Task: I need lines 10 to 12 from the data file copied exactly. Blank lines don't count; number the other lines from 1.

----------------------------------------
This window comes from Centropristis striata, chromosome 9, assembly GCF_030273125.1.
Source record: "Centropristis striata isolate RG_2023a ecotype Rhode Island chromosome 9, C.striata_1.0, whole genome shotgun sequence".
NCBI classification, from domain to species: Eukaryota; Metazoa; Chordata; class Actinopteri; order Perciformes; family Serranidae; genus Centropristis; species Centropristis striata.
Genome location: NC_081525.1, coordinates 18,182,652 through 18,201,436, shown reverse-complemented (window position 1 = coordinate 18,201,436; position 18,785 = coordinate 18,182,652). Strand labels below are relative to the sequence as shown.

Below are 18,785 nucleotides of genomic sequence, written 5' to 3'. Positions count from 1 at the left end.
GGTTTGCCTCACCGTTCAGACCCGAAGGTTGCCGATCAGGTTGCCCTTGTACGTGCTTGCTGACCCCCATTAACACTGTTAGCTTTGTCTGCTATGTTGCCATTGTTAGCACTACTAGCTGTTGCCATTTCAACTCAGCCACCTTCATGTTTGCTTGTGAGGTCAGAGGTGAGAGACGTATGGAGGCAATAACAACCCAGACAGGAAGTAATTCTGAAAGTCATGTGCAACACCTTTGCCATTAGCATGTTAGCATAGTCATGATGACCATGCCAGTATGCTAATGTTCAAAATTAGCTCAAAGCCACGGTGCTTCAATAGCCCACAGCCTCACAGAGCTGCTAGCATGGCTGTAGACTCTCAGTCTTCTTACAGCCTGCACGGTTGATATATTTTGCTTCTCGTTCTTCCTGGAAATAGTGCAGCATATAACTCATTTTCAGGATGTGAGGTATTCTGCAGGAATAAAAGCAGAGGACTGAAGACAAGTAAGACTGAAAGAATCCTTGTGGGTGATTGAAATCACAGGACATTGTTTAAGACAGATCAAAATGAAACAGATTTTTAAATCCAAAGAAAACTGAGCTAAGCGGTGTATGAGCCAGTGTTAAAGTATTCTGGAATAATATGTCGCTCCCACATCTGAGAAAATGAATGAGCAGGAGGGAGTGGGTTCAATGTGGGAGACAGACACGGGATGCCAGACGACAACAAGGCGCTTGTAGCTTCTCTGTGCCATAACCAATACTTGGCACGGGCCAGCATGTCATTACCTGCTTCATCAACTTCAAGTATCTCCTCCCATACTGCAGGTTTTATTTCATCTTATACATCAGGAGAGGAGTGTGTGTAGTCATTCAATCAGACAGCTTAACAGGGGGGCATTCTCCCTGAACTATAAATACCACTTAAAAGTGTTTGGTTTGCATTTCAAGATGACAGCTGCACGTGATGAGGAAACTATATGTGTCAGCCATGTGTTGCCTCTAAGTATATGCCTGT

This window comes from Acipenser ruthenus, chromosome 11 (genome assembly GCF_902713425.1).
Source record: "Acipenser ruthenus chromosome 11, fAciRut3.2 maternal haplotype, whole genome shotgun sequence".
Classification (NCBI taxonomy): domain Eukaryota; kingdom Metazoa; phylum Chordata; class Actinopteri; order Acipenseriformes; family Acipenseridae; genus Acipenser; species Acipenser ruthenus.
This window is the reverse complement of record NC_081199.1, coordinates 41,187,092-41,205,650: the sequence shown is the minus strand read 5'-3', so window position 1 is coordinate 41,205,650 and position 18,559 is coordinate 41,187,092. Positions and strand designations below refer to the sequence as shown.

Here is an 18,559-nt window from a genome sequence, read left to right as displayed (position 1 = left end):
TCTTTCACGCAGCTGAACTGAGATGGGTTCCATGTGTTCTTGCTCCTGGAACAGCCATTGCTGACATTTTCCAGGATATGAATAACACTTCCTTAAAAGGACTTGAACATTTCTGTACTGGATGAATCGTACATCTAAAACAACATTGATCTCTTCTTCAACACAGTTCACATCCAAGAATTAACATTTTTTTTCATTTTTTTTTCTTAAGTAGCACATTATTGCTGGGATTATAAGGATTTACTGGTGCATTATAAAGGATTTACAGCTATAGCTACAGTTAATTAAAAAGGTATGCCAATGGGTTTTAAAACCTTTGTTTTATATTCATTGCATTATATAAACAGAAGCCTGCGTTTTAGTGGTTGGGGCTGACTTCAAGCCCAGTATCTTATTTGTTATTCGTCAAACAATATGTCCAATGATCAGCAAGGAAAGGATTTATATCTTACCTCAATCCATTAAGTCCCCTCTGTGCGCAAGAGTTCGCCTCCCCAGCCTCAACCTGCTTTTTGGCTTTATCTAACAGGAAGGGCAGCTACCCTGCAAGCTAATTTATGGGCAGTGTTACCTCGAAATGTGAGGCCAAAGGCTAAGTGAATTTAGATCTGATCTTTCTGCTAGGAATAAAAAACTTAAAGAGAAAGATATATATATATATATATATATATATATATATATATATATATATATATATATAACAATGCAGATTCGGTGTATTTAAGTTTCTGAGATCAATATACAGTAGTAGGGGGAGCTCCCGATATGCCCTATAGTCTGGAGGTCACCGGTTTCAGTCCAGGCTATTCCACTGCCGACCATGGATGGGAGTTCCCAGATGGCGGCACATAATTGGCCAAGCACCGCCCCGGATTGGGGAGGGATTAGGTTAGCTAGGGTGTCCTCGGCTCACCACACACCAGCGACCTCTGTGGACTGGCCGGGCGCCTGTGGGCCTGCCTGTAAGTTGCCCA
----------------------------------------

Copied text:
This window is the reverse complement of record NC_081199.1, coordinates 41,187,092-41,205,650: the sequence shown is the minus strand read 5'-3', so window position 1 is coordinate 41,205,650 and position 18,559 is coordinate 41,187,092. Positions and strand designations below refer to the sequence as shown.

Here is an 18,559-nt window from a genome sequence, read left to right as displayed (position 1 = left end):
TCTTTCACGCAGCTGAACTGAGATGGGTTCCATGTGTTCTTGCTCCTGGAACAGCCATTGCTGACATTTTCCAGGATATGAATAACACTTCCTTAAAAGGACTTGAACATTTCTGTACTGGATGAATCGTACATCTAAAACAACATTGATCTCTTCTTCAACACAGTTCACATCCAAGAATTAACATTTTTTTTCATTTTTTTTTCTTAAGTAGCACATTATTGCTGGGATTATAAGGATTTACTGGTGCATTATAAAGGATTTACAGCTATAGCTACAGTTAATTAAAAAGGTATGCCAATGGGTTTTAAAACCTTTGTTTTATATTCATTGCATTATATAAACAGAAGCCTGCGTTTTAGTGGTTGGGGCTGACTTCAAGCCCAGTATCTTATTTGTTATTCGTCAAACAATATGTCCAATGATCAGCAAGGAAAGGATTTATATCTTACCTCAATCCATTAAGTCCCCTCTGTGCGCAAGAGTTCGCCTCCCCAGCCTCAACCTGCTTTTTGGCTTTATCTAACAGGAAGGGCAGCTACCCTGCAAGCTAATTTATGGGCAGTGTTACCTCGAAATGTGAGGCCAAAGGCTAAGTGAATTTAGATCTGATCTTTCTGCTAGGAATAAAAAACTTAAAGAGAAAGATATATATATATATATATATATATATATATATATATATATATATATATATATAACAATGCAGATTCGGTGTATTTAAGTTTCTGAGATCAATATACAGTAGTAGGGGGAGCTCCCGATATGCCCTATAGTCTGGAGGTCACCGGTTTCAGTCCAGGCTATTCCACTGCCGACCATGGATGGGAGTTCCCAGATGGCGGCACATAATTGGCCAAGCACCGCCCCGGATTGGGGAGGGATTAGGTTAGCTAGGGTGTCCTCGGCTCACCACACACCAGCGACCTCTGTGGACTGGCCGGGCGCCTGTGGGCCTGCCTGTAAGTTGCCCA